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Across the Dallas Road

Kingston (History of Kingston, Georgia) lies at the southern end of the Oothcaloga Valley in Bartow County(History of Bartow County, Georgia) , Georgia. To the east along the Western and Atlantic Railroad rose Allatoona Pass, a 95-foot gateway to Atlanta (History of Atlanta) strongly defended by Confederate troops. William Tecumseh Sherman had seen the pass in 1844 and remembered it 20 years later. Rather than chance a hugh loss of life, the Ohio-born general decided to face the rugged terrain south of Kingston instead of the high, easily defended hills that formed the pass.

It had been an impressive two weeks for Sherman. Starting in Chattanooga he covered half the distance to Atlanta, forcing the Confederate forces to retreat from strongholds in Dalton and Resaca, and regularly defeating smaller groups of Rebels in various skirmishes.

Joseph Eggleston Johnston had been on the receiving end of the brutal Federal onslaught. His plan, to preserve his troop strength regardless of the loss of land, was good except for one issue -- the advancing Yankees were cutting deep into the heart of the Confederacy. A second division of the waning nation (Grant had divided it once by taking Vicksburg) would mean even more limited supplies for the shrinking Army of Northern Virginia and Johnston's own Army of Tennessee.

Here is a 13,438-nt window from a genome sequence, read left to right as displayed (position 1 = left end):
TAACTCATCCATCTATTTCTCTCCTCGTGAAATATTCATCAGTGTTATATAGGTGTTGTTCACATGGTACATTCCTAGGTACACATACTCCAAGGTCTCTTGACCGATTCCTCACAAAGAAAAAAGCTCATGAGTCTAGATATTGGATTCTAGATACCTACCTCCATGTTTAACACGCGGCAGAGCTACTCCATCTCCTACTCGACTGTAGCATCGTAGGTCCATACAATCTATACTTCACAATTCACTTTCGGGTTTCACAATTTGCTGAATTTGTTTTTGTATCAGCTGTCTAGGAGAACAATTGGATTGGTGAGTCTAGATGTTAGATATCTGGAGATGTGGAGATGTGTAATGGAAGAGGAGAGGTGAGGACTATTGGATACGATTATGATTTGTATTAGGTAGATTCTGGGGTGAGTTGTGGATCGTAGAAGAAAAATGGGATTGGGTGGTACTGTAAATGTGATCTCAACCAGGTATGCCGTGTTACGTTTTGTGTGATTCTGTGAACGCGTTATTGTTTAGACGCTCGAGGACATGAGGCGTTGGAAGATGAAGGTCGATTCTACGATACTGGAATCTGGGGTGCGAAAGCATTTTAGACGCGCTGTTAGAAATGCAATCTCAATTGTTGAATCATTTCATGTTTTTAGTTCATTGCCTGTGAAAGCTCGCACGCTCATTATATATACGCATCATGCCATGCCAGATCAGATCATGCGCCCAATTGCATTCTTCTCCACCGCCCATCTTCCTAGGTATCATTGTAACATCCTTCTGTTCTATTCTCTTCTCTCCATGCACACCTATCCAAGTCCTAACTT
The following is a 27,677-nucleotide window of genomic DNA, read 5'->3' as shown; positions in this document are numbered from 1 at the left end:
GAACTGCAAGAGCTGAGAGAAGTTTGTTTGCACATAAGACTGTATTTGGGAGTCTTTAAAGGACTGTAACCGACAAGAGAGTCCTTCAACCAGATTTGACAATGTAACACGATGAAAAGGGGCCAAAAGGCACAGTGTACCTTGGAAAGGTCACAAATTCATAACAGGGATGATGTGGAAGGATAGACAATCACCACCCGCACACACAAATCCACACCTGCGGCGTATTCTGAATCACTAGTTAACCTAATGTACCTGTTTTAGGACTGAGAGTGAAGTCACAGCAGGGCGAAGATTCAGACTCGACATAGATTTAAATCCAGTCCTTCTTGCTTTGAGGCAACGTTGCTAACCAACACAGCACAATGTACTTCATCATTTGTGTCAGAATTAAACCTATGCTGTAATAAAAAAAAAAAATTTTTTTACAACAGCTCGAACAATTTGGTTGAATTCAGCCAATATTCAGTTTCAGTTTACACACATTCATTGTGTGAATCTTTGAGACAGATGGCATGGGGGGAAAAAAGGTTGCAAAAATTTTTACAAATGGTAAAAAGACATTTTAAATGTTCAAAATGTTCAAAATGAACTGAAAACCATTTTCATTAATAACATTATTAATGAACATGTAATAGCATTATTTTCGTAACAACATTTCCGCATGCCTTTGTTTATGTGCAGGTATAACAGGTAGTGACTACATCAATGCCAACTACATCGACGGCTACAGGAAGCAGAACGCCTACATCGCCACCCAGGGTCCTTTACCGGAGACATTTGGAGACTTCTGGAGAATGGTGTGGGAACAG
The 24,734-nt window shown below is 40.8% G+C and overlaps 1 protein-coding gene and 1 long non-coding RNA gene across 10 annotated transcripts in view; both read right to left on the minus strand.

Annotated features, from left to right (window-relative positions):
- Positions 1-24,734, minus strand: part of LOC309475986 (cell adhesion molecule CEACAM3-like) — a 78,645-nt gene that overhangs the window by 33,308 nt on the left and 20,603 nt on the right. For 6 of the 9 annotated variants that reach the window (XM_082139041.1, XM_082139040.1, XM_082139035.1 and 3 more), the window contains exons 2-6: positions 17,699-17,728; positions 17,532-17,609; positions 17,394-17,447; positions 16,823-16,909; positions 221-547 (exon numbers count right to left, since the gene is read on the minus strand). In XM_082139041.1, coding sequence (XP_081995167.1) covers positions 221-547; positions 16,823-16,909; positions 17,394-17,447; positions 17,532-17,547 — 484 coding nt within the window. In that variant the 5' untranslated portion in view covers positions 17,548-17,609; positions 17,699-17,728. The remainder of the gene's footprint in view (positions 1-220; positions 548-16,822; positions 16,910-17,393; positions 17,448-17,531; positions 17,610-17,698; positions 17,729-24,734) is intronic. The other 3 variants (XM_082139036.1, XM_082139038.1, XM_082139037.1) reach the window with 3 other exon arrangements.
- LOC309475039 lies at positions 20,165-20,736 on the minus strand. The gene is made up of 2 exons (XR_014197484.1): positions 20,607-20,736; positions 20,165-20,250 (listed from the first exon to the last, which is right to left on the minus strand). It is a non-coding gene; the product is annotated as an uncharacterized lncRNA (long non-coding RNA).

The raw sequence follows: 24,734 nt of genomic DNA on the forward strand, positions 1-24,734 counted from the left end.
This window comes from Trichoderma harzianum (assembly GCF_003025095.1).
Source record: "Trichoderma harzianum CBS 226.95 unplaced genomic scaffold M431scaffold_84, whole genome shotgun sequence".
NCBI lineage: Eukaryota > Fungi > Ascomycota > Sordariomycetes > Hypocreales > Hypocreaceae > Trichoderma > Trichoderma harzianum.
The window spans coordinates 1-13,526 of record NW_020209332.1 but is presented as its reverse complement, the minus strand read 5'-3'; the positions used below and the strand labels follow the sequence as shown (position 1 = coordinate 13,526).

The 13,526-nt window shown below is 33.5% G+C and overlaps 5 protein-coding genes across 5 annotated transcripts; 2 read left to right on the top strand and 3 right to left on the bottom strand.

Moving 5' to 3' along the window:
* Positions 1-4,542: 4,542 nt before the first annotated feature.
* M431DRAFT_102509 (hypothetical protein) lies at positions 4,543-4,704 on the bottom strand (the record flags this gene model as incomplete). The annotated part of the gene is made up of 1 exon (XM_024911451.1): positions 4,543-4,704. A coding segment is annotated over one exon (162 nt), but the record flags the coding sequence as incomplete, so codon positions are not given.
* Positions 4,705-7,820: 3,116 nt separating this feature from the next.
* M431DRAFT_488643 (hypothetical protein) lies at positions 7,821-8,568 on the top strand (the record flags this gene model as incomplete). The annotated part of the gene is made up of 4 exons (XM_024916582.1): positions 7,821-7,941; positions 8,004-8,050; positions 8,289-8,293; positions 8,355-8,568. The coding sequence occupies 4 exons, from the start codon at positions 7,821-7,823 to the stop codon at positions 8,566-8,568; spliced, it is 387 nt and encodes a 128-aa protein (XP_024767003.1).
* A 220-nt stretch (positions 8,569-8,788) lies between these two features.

After resting and regrouping, Sherman's men were ready to continue their march south, but the flat, relatively easy terrain of Georgia's Great Valley north of Kingston was now a hilly, brush-covered hell. Progress slowed to a crawl as supply wagons, horses and men became mired in muddy red clay roads. At the head of the Federal column was "Fighting Joe" Hooker's XX Corps. He arrived at a crossroads northwest of Marietta (Marietta history) known as New Hope for the nearby church of the same name and stumbled upon John Bell Hood's Rebels, whose entrenched position posed the toughest challenge for Sherman to date.

Sherman and Johnston began to spread their lines east. Generals George Thomas and Oliver Otis Howard felt they had found the end of the Rebel line and prepared to attack near the home and mill of Benjamin Pickett. A stumbling offensive effort by the Army of the Cumberland ran headlong into the best division the Confederates had to offer, that of Patrick Cleburne. They were bloodily repulsed.

For ten days Sherman had been moving supplies from the railhead in Kingston, Georgia to battlelines twenty miles south and transporting his wounded twenty miles back to the railhead. Now the Confederates weren't his only problem; the rugged country was preventing him from feeding and taking care of his men. There were two choices -- return to the railhead at Kingston or try gaining a position on the railroad south of Allatoona Pass. Sherman began to spread his line east, taking advantage of his superior numbers.

Johnston saw an opportunity. Sherman's line had extended so far east that the west end might be weakened. It was not. In one of his few offensive moves during the Atlanta Campaign, Johnston attacked the entrenched Union Army at a crossroads known as Dallas, Georgia on May 28. Now it was Johnston's turn to pay the price of attacking an enemy prepared for battle.

This would be the final battle in the fighting west of Marietta. Yankee cavalry took Allatoona Pass on June 1, 1864, and Sherman was now eyeing his next target of the Atlanta Campaign, Kennesaw Mountain.

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